Review: Chazelle's 'La La Land' is a Joyous Return to Old School Cinema
by Jeremy Kirk
December 12, 2016
"It's conflict and it's compromise, and it's very, very exciting." That's how Sebastian, the character played by Ryan Gosling in La La Land, describes jazz, his obvious infatuation with the genre of music seeping into the actor's delivery. It's a description that could just as easily be used for the concepts of life and love and the way writer/director Damien Chazelle handles them in his film. La La Land is never as aggressive as Chazelle's first film, Whiplash, nor does it reach the sincere depths of that film. The intensity works its way into the film in different ways, though, the musical structure leading the viewer through Chazelle's story of failure and success in Los Angeles with joyous results. For so many different reasons La La Land is every bit the success that Whiplash was, chief among these the undeniable impact the film, and music, has on you.
Gosling's Sebastian is a musical genius, for lack of a better word, his abilities on the piano as palpable as his admiration for the music he plays. He's a romantic at heart, and the passion he holds for the music – and its purity – makes it all the more difficult to thrive in the concrete jungle of practicality found in the modern city. On the other side of the coin is Mia (played by Emma Stone), a struggling actress who grows more and more aware of her own failures with each, passing audition that comes and goes without success. Their views of the world differ, but, once these two finally bump into each other, the connection between them becomes clear. Although messy at first – such is life – the relationship that builds runs through its own set of conflicts and compromises, the excitement of it all charging through every song they and their supporting characters sing.
Chazelle's latest film is filled with songs and moments of excitement, but the realities of this modern world are what make the story being told all the more reverberate all the more. Sebastian loses his job early in the film because of his refusal to play the clichéd, Christmas songs the management of the restaurant where he performs demands. Mia's frustration stems from the studio execs who seem more interested in their phones than her audition. It's the reality of a city built on dreams, the personification of success always staring our lovers in their respective face from the gigantic billboards and wall paintings that litter their environment.
Chazelle's opening musical number, "Another Day in the Sun," establishes setting and tone wonderfully, the song performed by a colorful cast of characters along a gridlocked freeway, the antithesis to the coldness and melancholy of something like REM's "Everybody Hurts". La La Land, while never ignoring the harsh truths that put our dreams on hold, is, nonetheless, a film about celebrating the brightness of life and the joyous emotions that lead the heart. It's never hokey nor forced, and Chazelle meticulously tells his story without forgetting the uplifting magic that's almost a prerequisite for the musicals of classic Hollywood. La La Land, to its credit, embraces the magic of that era, combining old-school mentality with modern conflicts and realistic resolutions.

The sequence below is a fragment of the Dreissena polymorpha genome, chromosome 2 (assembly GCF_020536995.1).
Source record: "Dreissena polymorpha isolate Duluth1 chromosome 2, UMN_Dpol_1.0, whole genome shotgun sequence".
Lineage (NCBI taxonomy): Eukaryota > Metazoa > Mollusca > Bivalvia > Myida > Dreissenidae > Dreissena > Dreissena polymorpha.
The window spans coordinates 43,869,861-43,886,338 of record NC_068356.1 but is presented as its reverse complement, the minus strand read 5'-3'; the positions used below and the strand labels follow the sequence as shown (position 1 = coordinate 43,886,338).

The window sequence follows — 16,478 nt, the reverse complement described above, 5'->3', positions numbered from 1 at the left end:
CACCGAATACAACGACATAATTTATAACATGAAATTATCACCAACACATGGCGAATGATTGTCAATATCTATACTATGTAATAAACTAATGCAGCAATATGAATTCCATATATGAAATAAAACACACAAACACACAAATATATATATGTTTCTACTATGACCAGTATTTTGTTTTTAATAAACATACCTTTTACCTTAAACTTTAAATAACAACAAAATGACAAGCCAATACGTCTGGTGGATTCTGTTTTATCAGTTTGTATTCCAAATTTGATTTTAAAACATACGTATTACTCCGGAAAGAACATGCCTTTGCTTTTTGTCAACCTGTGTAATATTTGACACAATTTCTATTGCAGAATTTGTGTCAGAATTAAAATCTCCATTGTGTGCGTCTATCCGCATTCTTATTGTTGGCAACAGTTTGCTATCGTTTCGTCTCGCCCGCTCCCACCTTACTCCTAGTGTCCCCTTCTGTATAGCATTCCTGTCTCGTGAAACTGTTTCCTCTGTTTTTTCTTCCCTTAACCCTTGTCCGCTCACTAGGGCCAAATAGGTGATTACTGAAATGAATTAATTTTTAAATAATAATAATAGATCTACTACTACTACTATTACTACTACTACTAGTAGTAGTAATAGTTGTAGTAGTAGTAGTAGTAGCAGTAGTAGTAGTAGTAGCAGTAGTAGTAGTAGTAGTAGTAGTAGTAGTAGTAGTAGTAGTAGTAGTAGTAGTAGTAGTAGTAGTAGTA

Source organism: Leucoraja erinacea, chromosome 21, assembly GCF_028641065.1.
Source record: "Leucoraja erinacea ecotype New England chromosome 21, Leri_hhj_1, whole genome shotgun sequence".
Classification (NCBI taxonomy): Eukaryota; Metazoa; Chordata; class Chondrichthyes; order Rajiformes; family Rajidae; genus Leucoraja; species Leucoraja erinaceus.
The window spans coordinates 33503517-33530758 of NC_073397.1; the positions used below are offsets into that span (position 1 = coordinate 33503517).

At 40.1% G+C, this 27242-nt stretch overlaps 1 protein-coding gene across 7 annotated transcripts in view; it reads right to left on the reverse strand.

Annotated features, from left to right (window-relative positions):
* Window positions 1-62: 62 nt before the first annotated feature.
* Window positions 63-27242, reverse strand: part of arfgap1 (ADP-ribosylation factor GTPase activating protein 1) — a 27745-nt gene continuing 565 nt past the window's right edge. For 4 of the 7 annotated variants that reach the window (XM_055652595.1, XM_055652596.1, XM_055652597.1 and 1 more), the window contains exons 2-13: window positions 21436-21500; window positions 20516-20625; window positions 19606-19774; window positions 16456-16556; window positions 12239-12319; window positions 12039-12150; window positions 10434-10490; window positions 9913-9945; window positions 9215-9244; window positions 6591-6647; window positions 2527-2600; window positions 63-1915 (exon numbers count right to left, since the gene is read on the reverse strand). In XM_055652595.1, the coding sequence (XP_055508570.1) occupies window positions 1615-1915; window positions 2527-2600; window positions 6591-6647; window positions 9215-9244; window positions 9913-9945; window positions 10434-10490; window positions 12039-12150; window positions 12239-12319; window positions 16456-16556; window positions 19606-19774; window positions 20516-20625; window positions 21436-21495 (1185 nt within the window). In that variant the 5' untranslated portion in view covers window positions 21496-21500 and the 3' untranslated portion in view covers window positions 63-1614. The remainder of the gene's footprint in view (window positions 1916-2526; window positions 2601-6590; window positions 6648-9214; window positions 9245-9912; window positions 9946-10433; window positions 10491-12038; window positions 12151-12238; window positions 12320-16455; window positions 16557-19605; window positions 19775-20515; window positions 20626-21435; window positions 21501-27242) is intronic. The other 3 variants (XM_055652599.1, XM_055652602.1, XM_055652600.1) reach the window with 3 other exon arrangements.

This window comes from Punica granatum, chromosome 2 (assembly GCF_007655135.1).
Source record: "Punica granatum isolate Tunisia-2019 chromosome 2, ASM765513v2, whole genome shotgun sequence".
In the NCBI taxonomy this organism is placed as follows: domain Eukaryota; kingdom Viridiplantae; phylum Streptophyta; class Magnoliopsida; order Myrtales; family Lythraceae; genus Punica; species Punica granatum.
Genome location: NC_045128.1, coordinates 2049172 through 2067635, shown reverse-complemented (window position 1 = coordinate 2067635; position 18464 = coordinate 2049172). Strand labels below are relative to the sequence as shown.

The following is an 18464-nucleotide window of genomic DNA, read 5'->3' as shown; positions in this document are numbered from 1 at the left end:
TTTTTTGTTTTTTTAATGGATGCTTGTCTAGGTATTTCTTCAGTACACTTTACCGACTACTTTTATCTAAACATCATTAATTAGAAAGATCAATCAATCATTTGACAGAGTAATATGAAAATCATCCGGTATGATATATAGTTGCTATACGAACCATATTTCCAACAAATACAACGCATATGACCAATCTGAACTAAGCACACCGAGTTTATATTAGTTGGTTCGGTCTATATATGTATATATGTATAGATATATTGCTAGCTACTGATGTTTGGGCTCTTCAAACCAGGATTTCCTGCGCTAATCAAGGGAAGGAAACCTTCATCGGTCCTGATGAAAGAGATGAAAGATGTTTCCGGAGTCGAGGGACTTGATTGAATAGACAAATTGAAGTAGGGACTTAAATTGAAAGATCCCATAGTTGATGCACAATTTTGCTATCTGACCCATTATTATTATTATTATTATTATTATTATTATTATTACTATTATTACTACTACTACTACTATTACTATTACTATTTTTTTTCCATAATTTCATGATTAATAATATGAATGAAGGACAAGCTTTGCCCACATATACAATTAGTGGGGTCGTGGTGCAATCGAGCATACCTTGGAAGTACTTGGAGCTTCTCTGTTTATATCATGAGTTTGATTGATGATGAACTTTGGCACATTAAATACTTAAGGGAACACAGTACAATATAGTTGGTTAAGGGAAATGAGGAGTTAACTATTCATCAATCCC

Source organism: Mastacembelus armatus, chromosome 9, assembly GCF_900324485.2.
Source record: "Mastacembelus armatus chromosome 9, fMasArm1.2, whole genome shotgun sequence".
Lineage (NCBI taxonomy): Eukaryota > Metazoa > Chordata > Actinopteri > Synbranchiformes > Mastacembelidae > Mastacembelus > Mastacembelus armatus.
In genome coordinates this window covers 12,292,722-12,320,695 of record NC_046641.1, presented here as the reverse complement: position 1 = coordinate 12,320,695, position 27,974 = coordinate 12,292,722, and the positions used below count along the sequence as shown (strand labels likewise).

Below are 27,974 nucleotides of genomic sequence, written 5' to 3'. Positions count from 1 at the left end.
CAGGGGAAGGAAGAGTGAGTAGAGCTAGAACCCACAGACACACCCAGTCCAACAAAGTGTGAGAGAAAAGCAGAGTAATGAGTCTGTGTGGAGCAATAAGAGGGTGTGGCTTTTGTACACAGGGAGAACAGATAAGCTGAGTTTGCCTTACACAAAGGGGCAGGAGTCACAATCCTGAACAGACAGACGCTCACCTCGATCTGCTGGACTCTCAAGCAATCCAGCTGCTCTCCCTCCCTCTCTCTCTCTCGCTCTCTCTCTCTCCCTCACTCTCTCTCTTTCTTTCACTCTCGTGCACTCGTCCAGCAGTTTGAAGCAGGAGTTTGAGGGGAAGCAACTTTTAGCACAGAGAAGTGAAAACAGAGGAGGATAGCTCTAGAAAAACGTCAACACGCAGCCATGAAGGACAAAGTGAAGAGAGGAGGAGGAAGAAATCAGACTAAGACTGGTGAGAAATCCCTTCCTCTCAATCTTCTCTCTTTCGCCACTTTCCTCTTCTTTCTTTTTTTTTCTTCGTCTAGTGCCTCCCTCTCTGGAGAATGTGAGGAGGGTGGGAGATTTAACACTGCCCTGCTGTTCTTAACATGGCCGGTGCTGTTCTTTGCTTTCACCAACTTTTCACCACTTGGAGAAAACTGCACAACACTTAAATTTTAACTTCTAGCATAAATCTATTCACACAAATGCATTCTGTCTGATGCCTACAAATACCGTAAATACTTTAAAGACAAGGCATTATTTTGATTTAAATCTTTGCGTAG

Keeping those outcomes on the ground are both Gosling and Stone, who are quickly becoming America's sweethearts when it comes to this type of joyful, love story. The comfort level working between them is undeniable, and it's brought about by the duo's talent more so than the fact that La La Land sees them playing against one another for the third time after Crazy, Stupid, Love (2011) and Gangster Squad (2013). Gosling is as old-school Hollywood as the film's atmosphere, and Stone plays adorable and quirky with the absolute best of them. Apart, the actors deliver a grounded yet lovable sensibility rarely seen in today's A-listers, but together, the pair are as dynamic as any Hollywood screen couple seen in years. Their connection solidifies Chazelle's characters on a contextual level with everything that goes unsaid allowing the pair and their relationship to simmer in the subtext the filmmaker leaves in the story's wake.
It certainly helps that the musical numbers Chazelle has crafted are endlessly catchy, the dance sequences that often accompany them equally memorable. La La Land is a return to the joyous musicals of old, a concept rarely seen in today's world of high-octane suspense and endless violence. It's a film that stays resonating in your head with music that continues to fill your ears long after your viewing is over. For a number of reasons Chazelle has proven himself to be a filmmaker whose works demand to be noticed. After something as intensely engaging as Whiplash there was little question about the filmmaker's ability to grab your attention. With La La Land, though, Chazelle also proves his worth when it comes to quality escapism.